Consumer wearable technology has existed for decades. A look back to the computer watches from the 1970's and 80's shows an anticipation of today's smart watches, minus the global web. Sensor technology has enabled the data-intensive Internet of Things economy to provide digitized contextual meaning in a highly personalized way. Wearables and their capacity for creating a feedback loop with the user ("circular intelligence") play a critical role in making this possible. However, there are hurdles related to privacy and the perceived intrusive nature of personal tracking that need to be addressed on a continuing basis.
In Brief: What are Wearables?
"Wearables" is a catch-all term referring to a range of "smart" or "intelligent" devices worn by an individual or kept close to the body in the form of a clip-on. Popular product applications include watches, jewelry, clothing, implants, and headsets (both Virtual and Augmented Reality). Wearables communicate with the larger virtual world through wireless Bluetooth connectivity. This technology is seeing early success with health and fitness analytics in particular.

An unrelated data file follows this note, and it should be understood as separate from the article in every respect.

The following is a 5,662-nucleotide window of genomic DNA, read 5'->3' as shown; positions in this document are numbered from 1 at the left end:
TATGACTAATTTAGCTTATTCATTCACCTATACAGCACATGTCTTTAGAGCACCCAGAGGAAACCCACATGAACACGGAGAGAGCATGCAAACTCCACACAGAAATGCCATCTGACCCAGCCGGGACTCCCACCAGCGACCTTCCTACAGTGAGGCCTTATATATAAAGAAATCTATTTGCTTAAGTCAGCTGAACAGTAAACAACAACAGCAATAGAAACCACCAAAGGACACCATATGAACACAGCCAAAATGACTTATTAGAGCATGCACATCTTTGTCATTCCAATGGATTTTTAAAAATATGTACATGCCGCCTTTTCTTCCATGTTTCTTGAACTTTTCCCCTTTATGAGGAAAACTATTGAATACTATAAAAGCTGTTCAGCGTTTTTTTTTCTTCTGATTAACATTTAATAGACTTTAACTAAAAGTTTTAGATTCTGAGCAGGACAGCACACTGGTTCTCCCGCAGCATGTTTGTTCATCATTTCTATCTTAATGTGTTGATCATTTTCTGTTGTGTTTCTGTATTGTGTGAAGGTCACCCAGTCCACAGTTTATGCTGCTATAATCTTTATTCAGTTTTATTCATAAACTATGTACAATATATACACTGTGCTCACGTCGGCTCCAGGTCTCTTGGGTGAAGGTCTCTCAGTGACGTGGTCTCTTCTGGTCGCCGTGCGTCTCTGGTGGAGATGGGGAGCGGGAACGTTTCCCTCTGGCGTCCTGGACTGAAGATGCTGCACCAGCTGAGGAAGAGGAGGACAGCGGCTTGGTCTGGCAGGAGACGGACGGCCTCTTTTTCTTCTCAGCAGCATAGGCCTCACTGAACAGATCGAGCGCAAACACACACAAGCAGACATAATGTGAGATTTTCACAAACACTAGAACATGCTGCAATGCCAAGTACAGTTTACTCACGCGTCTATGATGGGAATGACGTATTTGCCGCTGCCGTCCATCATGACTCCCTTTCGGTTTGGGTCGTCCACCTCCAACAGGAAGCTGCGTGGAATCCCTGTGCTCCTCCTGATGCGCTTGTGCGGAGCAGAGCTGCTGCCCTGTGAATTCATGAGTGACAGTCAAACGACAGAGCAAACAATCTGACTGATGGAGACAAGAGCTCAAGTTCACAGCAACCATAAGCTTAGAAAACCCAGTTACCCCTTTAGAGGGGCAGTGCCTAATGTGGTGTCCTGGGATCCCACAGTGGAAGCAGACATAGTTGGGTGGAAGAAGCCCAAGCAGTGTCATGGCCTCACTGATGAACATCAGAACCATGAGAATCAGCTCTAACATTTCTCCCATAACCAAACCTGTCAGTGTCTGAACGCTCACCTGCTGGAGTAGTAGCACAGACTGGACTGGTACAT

Using Wearable Technology
There is considerable buzz surrounding wearables, with many market segments exploring ways to apply the technology to their unique needs such as warehouse stock management, environmental control systems, chronic health management, retail CRM, location mapping, and point-of-sale transactions.
As with any technology, ongoing due diligence is required to secure all stakeholders against cyber security breaches and the adherence to guidelines for transmitting sensitive intellectual property assets. If the current momentum behind wearables and the larger Internet of Things ecosystem continues to merge the digital with the physical world, society may expect what was once science fiction to meaningfully influence the relationships of everyday lives. To learn more, please visit AIG Internet of Things.